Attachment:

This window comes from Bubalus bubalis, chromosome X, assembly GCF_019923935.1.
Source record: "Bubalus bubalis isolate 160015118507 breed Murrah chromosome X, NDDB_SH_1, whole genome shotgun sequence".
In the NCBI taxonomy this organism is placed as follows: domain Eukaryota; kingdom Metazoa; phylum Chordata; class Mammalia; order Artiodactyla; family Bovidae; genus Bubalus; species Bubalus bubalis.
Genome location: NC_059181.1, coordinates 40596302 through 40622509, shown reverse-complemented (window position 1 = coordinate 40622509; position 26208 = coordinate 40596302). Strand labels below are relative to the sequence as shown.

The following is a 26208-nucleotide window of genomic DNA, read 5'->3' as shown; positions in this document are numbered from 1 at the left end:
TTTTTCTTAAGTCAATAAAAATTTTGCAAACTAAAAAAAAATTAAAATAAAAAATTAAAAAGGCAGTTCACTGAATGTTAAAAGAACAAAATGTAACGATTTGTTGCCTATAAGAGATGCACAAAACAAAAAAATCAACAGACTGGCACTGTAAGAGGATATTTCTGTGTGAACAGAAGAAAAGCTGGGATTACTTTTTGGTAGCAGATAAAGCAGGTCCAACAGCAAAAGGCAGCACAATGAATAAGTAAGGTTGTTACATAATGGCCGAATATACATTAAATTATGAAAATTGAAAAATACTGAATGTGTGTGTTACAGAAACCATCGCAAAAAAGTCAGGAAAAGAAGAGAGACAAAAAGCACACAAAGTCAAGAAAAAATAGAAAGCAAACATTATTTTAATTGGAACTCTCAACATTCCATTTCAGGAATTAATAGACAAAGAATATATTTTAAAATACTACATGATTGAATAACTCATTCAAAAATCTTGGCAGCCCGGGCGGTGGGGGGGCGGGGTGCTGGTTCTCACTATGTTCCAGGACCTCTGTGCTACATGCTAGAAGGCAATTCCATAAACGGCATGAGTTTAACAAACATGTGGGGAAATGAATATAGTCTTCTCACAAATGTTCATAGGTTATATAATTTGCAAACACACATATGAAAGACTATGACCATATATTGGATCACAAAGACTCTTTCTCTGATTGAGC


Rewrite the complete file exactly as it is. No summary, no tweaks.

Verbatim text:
This window comes from Bubalus bubalis, chromosome X, assembly GCF_019923935.1.
Source record: "Bubalus bubalis isolate 160015118507 breed Murrah chromosome X, NDDB_SH_1, whole genome shotgun sequence".
In the NCBI taxonomy this organism is placed as follows: domain Eukaryota; kingdom Metazoa; phylum Chordata; class Mammalia; order Artiodactyla; family Bovidae; genus Bubalus; species Bubalus bubalis.
Genome location: NC_059181.1, coordinates 40596302 through 40622509, shown reverse-complemented (window position 1 = coordinate 40622509; position 26208 = coordinate 40596302). Strand labels below are relative to the sequence as shown.

The following is a 26208-nucleotide window of genomic DNA, read 5'->3' as shown; positions in this document are numbered from 1 at the left end:
TTTTTCTTAAGTCAATAAAAATTTTGCAAACTAAAAAAAAATTAAAATAAAAAATTAAAAAGGCAGTTCACTGAATGTTAAAAGAACAAAATGTAACGATTTGTTGCCTATAAGAGATGCACAAAACAAAAAAATCAACAGACTGGCACTGTAAGAGGATATTTCTGTGTGAACAGAAGAAAAGCTGGGATTACTTTTTGGTAGCAGATAAAGCAGGTCCAACAGCAAAAGGCAGCACAATGAATAAGTAAGGTTGTTACATAATGGCCGAATATACATTAAATTATGAAAATTGAAAAATACTGAATGTGTGTGTTACAGAAACCATCGCAAAAAAGTCAGGAAAAGAAGAGAGACAAAAAGCACACAAAGTCAAGAAAAAATAGAAAGCAAACATTATTTTAATTGGAACTCTCAACATTCCATTTCAGGAATTAATAGACAAAGAATATATTTTAAAATACTACATGATTGAATAACTCATTCAAAAATCTTGGCAGCCCGGGCGGTGGGGGGGCGGGGTGCTGGTTCTCACTATGTTCCAGGACCTCTGTGCTACATGCTAGAAGGCAATTCCATAAACGGCATGAGTTTAACAAACATGTGGGGAAATGAATATAGTCTTCTCACAAATGTTCATAGGTTATATAATTTGCAAACACACATATGAAAGACTATGACCATATATTGGATCACAAAGACTCTTTCTCTGATTGAGC